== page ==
After many years of practice and hopefully getting it right its all about to change because of COVID. Last summer the breakfast buffet disappeared and while we worked hard to ensure the customer had a good breakfast experience, it was different. Going forward I don’t think the buffet will be returning very soon, certainly not in the bigger hotels where you have hundreds of people staying over. In terms of other changes to breakfast our attention to detail is non-stop. You need to ensure you work practices are fully health and safely compliant and you need to demonstrate to the customers, at all times, that their health and safety is your priority.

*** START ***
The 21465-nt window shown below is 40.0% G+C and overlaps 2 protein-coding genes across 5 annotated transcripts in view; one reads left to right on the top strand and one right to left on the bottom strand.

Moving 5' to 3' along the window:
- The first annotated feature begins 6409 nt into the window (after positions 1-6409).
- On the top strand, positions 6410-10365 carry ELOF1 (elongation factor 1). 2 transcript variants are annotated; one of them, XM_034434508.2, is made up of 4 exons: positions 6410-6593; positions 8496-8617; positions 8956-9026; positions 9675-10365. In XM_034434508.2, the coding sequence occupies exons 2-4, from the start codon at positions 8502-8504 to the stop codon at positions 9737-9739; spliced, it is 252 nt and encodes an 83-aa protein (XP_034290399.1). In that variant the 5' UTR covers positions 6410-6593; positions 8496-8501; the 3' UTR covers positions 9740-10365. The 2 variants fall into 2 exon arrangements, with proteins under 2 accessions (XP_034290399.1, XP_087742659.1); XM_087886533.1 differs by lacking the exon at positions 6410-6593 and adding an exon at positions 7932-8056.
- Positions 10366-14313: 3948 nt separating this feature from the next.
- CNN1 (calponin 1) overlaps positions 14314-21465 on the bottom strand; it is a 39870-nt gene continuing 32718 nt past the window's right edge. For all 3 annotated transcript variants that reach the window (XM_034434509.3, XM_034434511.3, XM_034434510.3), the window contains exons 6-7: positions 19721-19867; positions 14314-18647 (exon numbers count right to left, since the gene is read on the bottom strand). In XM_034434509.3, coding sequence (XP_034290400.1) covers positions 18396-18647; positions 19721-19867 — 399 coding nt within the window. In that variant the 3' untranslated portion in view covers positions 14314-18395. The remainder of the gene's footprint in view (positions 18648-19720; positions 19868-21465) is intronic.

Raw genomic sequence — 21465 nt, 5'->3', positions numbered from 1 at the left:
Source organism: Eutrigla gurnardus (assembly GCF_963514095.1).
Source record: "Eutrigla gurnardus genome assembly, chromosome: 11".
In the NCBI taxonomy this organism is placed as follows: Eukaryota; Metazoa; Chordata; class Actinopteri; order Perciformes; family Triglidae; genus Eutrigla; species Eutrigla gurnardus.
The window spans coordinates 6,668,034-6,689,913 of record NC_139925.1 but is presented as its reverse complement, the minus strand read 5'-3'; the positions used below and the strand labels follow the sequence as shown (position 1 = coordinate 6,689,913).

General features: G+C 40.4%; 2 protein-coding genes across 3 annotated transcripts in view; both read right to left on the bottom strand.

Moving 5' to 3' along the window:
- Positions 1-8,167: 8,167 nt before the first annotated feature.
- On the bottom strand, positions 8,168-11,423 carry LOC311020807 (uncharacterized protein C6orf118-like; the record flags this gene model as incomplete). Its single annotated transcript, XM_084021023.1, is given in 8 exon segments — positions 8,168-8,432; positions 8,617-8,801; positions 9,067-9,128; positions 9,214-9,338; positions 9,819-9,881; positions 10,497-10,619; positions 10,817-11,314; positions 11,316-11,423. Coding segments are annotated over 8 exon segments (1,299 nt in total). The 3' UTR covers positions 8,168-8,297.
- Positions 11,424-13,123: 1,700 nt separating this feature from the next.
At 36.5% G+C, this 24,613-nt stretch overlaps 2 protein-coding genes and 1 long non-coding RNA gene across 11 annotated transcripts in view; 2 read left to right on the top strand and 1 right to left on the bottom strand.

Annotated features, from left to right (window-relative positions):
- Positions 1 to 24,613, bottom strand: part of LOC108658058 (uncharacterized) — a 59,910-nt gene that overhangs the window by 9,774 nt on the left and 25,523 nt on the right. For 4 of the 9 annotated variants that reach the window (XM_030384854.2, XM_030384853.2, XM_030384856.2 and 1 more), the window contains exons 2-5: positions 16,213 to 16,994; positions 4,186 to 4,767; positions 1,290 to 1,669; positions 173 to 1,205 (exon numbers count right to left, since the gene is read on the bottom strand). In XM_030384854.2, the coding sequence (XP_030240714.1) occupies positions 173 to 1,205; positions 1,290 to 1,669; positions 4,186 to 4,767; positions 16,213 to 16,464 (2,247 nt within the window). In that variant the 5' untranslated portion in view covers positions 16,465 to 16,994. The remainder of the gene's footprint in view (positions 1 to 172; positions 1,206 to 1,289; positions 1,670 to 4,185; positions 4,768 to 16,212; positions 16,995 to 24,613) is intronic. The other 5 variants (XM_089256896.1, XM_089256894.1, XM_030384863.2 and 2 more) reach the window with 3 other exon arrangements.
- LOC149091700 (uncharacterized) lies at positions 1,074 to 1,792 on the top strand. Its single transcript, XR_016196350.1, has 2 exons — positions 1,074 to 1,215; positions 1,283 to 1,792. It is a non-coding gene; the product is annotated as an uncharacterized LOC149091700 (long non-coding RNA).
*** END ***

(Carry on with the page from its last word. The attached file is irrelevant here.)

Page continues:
Us humble breakfast chefs won’t ever feature on the front page of any magazine and we won’t be winning Michelin stars but that is something I never wanted or expected to do. I wanted to learn to cook and make a positive difference and hopefully I am doing that, one breakfast at a time. Not even a global pandemic will stop us breakfast chefs hoping to ensure your start to the day is positive and enjoyable.
Hope to see you in the west at some time in 2021.